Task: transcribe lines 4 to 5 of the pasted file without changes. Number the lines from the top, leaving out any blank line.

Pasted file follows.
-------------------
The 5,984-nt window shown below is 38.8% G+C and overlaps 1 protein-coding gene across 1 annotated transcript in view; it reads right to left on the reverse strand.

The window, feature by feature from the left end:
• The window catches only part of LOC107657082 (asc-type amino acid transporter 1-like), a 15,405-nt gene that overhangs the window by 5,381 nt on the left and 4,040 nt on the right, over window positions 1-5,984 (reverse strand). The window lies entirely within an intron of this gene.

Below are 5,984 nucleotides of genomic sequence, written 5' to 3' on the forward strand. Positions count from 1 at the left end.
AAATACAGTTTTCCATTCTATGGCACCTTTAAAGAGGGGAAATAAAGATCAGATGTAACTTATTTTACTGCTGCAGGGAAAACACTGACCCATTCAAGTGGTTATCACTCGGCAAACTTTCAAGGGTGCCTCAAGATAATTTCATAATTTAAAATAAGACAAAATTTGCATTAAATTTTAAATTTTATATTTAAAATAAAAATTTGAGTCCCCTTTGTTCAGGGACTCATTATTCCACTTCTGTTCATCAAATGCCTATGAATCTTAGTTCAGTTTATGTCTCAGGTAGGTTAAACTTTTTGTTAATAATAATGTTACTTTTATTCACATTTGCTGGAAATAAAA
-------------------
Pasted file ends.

Below are 5,984 nucleotides of genomic sequence, written 5' to 3' on the forward strand. Positions count from 1 at the left end.
AAATACAGTTTTCCATTCTATGGCACCTTTAAAGAGGGGAAATAAAGATCAGATGTAACTTATTTTACTGCTGCAGGGAAAACACTGACCCATTCAAGTGGTTATCACTCGGCAAACTTTCAAGGGTGCCTCAAGATAATTTCATAATTTAAAATAAGACAAAATTTGCATTAAATTTTAAATTTTATATTTAAAATAAAAATTTGAGTCCCCTTTGTTCAGGGACTCATTATTCCACTTCTGTTCATCAAATGCCTATGAATCTTAGTTCAGTTTATGTCTCAGGTAGGTTAAACTTTTTGTTAATAATAATGTTACTTTTATTCACATTTGCTGGAAATAAAA